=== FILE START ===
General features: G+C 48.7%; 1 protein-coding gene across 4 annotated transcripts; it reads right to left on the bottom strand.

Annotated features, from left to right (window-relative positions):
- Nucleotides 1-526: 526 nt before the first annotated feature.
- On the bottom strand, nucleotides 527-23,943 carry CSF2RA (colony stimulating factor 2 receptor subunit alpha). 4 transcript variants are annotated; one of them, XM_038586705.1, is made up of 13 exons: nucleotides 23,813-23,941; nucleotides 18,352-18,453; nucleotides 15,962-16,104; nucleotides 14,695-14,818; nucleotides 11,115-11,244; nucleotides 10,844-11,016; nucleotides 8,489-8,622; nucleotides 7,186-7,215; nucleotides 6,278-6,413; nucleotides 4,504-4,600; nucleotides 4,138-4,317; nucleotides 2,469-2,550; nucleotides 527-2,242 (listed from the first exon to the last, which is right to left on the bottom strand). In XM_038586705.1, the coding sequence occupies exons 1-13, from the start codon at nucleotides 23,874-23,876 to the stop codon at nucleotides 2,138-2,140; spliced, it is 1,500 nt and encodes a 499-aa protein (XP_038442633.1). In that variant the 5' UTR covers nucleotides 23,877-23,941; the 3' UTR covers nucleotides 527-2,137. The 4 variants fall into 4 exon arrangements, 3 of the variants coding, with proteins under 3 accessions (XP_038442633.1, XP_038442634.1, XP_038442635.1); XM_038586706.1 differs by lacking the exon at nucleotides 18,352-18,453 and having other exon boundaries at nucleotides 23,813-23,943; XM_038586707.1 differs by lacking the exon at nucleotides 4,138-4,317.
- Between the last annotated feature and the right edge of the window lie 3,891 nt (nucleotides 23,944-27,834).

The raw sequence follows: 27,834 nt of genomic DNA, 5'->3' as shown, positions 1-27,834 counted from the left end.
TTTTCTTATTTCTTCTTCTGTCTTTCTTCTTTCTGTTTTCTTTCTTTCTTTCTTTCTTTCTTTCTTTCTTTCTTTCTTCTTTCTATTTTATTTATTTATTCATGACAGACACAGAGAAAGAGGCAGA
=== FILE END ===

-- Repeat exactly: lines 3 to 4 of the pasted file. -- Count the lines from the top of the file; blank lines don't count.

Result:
- Nucleotides 1-526: 526 nt before the first annotated feature.
- On the bottom strand, nucleotides 527-23,943 carry CSF2RA (colony stimulating factor 2 receptor subunit alpha). 4 transcript variants are annotated; one of them, XM_038586705.1, is made up of 13 exons: nucleotides 23,813-23,941; nucleotides 18,352-18,453; nucleotides 15,962-16,104; nucleotides 14,695-14,818; nucleotides 11,115-11,244; nucleotides 10,844-11,016; nucleotides 8,489-8,622; nucleotides 7,186-7,215; nucleotides 6,278-6,413; nucleotides 4,504-4,600; nucleotides 4,138-4,317; nucleotides 2,469-2,550; nucleotides 527-2,242 (listed from the first exon to the last, which is right to left on the bottom strand). In XM_038586705.1, the coding sequence occupies exons 1-13, from the start codon at nucleotides 23,874-23,876 to the stop codon at nucleotides 2,138-2,140; spliced, it is 1,500 nt and encodes a 499-aa protein (XP_038442633.1). In that variant the 5' UTR covers nucleotides 23,877-23,941; the 3' UTR covers nucleotides 527-2,137. The 4 variants fall into 4 exon arrangements, 3 of the variants coding, with proteins under 3 accessions (XP_038442633.1, XP_038442634.1, XP_038442635.1); XM_038586706.1 differs by lacking the exon at nucleotides 18,352-18,453 and having other exon boundaries at nucleotides 23,813-23,943; XM_038586707.1 differs by lacking the exon at nucleotides 4,138-4,317.